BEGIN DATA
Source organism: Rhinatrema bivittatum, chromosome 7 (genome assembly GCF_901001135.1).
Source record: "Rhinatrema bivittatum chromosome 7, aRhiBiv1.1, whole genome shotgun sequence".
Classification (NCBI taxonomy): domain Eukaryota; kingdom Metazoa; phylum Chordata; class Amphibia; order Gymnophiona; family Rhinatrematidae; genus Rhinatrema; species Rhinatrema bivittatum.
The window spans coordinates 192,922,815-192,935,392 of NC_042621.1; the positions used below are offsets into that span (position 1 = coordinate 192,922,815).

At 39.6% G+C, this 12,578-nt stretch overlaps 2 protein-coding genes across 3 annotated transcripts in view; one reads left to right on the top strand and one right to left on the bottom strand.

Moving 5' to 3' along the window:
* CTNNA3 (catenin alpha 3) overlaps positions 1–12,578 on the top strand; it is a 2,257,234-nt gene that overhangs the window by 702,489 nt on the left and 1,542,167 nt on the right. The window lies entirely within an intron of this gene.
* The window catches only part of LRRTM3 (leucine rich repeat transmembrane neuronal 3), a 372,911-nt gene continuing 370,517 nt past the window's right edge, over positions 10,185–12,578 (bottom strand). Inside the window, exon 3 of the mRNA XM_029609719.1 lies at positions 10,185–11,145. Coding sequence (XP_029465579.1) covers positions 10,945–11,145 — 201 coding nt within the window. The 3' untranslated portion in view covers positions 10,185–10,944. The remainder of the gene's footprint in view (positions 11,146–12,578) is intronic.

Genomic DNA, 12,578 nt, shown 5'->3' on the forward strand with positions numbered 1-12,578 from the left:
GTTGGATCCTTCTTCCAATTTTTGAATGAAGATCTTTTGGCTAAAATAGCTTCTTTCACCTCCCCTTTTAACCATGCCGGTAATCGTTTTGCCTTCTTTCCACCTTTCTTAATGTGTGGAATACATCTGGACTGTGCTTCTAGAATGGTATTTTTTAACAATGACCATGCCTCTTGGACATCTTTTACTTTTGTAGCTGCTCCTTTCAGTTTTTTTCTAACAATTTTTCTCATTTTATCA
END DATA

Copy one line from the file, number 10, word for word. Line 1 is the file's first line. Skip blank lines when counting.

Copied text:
GTTGGATCCTTCTTCCAATTTTTGAATGAAGATCTTTTGGCTAAAATAGCTTCTTTCACCTCCCCTTTTAACCATGCCGGTAATCGTTTTGCCTTCTTTCCACCTTTCTTAATGTGTGGAATACATCTGGACTGTGCTTCTAGAATGGTATTTTTTAACAATGACCATGCCTCTTGGACATCTTTTACTTTTGTAGCTGCTCCTTTCAGTTTTTTTCTAACAATTTTTCTCATTTTATCA